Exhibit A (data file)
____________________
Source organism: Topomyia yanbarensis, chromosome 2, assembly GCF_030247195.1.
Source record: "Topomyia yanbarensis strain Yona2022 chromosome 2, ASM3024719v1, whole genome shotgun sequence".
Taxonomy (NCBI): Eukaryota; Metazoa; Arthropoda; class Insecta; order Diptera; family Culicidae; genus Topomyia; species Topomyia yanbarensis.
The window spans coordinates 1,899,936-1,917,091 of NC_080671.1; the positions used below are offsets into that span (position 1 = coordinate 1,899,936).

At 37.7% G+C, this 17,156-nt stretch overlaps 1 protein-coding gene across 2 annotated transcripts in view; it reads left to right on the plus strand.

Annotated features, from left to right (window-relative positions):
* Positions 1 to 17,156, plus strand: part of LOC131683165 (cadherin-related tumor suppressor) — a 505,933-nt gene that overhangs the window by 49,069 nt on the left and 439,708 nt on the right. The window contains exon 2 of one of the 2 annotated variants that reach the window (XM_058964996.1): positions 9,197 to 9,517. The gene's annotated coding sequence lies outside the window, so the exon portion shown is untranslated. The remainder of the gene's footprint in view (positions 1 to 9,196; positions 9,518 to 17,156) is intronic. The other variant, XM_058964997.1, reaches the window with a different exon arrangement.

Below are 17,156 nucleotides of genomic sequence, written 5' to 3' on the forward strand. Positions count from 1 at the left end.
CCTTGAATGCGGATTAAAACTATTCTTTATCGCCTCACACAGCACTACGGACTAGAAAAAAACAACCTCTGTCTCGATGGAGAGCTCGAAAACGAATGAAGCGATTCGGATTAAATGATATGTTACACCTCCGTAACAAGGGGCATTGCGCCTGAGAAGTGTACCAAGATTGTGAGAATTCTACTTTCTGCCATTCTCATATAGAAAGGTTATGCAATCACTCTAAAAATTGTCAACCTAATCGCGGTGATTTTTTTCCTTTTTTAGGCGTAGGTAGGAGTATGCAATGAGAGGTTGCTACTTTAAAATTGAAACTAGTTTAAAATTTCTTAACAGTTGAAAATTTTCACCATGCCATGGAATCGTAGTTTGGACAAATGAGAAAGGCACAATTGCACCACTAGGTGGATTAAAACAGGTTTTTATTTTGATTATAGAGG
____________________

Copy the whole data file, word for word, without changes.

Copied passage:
Source organism: Topomyia yanbarensis, chromosome 2, assembly GCF_030247195.1.
Source record: "Topomyia yanbarensis strain Yona2022 chromosome 2, ASM3024719v1, whole genome shotgun sequence".
Taxonomy (NCBI): Eukaryota; Metazoa; Arthropoda; class Insecta; order Diptera; family Culicidae; genus Topomyia; species Topomyia yanbarensis.
The window spans coordinates 1,899,936-1,917,091 of NC_080671.1; the positions used below are offsets into that span (position 1 = coordinate 1,899,936).

At 37.7% G+C, this 17,156-nt stretch overlaps 1 protein-coding gene across 2 annotated transcripts in view; it reads left to right on the plus strand.

Annotated features, from left to right (window-relative positions):
* Positions 1 to 17,156, plus strand: part of LOC131683165 (cadherin-related tumor suppressor) — a 505,933-nt gene that overhangs the window by 49,069 nt on the left and 439,708 nt on the right. The window contains exon 2 of one of the 2 annotated variants that reach the window (XM_058964996.1): positions 9,197 to 9,517. The gene's annotated coding sequence lies outside the window, so the exon portion shown is untranslated. The remainder of the gene's footprint in view (positions 1 to 9,196; positions 9,518 to 17,156) is intronic. The other variant, XM_058964997.1, reaches the window with a different exon arrangement.

Below are 17,156 nucleotides of genomic sequence, written 5' to 3' on the forward strand. Positions count from 1 at the left end.
CCTTGAATGCGGATTAAAACTATTCTTTATCGCCTCACACAGCACTACGGACTAGAAAAAAACAACCTCTGTCTCGATGGAGAGCTCGAAAACGAATGAAGCGATTCGGATTAAATGATATGTTACACCTCCGTAACAAGGGGCATTGCGCCTGAGAAGTGTACCAAGATTGTGAGAATTCTACTTTCTGCCATTCTCATATAGAAAGGTTATGCAATCACTCTAAAAATTGTCAACCTAATCGCGGTGATTTTTTTCCTTTTTTAGGCGTAGGTAGGAGTATGCAATGAGAGGTTGCTACTTTAAAATTGAAACTAGTTTAAAATTTCTTAACAGTTGAAAATTTTCACCATGCCATGGAATCGTAGTTTGGACAAATGAGAAAGGCACAATTGCACCACTAGGTGGATTAAAACAGGTTTTTATTTTGATTATAGAGG